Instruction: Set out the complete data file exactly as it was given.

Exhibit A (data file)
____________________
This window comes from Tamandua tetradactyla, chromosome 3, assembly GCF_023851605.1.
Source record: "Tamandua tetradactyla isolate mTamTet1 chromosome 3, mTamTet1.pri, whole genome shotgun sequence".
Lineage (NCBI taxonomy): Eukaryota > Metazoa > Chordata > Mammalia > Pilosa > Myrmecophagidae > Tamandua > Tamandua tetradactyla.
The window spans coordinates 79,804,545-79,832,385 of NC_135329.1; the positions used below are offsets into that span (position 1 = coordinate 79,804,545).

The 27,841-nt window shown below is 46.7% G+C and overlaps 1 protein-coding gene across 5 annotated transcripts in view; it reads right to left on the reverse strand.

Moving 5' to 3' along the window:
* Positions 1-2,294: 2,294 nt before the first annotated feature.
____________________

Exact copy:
This window comes from Tamandua tetradactyla, chromosome 3, assembly GCF_023851605.1.
Source record: "Tamandua tetradactyla isolate mTamTet1 chromosome 3, mTamTet1.pri, whole genome shotgun sequence".
Lineage (NCBI taxonomy): Eukaryota > Metazoa > Chordata > Mammalia > Pilosa > Myrmecophagidae > Tamandua > Tamandua tetradactyla.
The window spans coordinates 79,804,545-79,832,385 of NC_135329.1; the positions used below are offsets into that span (position 1 = coordinate 79,804,545).

The 27,841-nt window shown below is 46.7% G+C and overlaps 1 protein-coding gene across 5 annotated transcripts in view; it reads right to left on the reverse strand.

Moving 5' to 3' along the window:
* Positions 1-2,294: 2,294 nt before the first annotated feature.